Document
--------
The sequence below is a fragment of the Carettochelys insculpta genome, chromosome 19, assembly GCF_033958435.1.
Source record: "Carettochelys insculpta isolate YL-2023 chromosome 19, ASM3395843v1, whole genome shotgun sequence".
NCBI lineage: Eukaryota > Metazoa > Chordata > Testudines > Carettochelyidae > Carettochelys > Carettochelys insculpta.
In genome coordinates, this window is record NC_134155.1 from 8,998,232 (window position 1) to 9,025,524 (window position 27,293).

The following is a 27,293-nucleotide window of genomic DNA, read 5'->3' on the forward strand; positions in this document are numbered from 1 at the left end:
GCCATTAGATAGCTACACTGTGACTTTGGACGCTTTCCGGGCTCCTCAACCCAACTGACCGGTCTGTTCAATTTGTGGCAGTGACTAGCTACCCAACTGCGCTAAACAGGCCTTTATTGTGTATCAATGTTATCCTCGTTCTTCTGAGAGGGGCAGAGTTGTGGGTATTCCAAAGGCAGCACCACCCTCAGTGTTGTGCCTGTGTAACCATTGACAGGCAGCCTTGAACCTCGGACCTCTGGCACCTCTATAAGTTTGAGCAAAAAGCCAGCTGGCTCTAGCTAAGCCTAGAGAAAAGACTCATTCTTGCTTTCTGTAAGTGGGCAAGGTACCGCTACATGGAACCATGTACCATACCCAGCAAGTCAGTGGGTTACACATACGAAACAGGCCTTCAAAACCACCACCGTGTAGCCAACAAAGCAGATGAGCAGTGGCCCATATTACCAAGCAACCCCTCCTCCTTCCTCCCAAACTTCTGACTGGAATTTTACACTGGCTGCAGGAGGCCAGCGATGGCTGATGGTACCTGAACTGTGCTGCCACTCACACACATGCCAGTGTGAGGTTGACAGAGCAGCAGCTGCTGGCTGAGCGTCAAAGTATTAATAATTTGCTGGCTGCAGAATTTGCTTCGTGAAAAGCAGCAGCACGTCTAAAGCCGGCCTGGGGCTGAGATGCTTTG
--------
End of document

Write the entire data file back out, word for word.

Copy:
The sequence below is a fragment of the Carettochelys insculpta genome, chromosome 19, assembly GCF_033958435.1.
Source record: "Carettochelys insculpta isolate YL-2023 chromosome 19, ASM3395843v1, whole genome shotgun sequence".
NCBI lineage: Eukaryota > Metazoa > Chordata > Testudines > Carettochelyidae > Carettochelys > Carettochelys insculpta.
In genome coordinates, this window is record NC_134155.1 from 8,998,232 (window position 1) to 9,025,524 (window position 27,293).

The following is a 27,293-nucleotide window of genomic DNA, read 5'->3' on the forward strand; positions in this document are numbered from 1 at the left end:
GCCATTAGATAGCTACACTGTGACTTTGGACGCTTTCCGGGCTCCTCAACCCAACTGACCGGTCTGTTCAATTTGTGGCAGTGACTAGCTACCCAACTGCGCTAAACAGGCCTTTATTGTGTATCAATGTTATCCTCGTTCTTCTGAGAGGGGCAGAGTTGTGGGTATTCCAAAGGCAGCACCACCCTCAGTGTTGTGCCTGTGTAACCATTGACAGGCAGCCTTGAACCTCGGACCTCTGGCACCTCTATAAGTTTGAGCAAAAAGCCAGCTGGCTCTAGCTAAGCCTAGAGAAAAGACTCATTCTTGCTTTCTGTAAGTGGGCAAGGTACCGCTACATGGAACCATGTACCATACCCAGCAAGTCAGTGGGTTACACATACGAAACAGGCCTTCAAAACCACCACCGTGTAGCCAACAAAGCAGATGAGCAGTGGCCCATATTACCAAGCAACCCCTCCTCCTTCCTCCCAAACTTCTGACTGGAATTTTACACTGGCTGCAGGAGGCCAGCGATGGCTGATGGTACCTGAACTGTGCTGCCACTCACACACATGCCAGTGTGAGGTTGACAGAGCAGCAGCTGCTGGCTGAGCGTCAAAGTATTAATAATTTGCTGGCTGCAGAATTTGCTTCGTGAAAAGCAGCAGCACGTCTAAAGCCGGCCTGGGGCTGAGATGCTTTG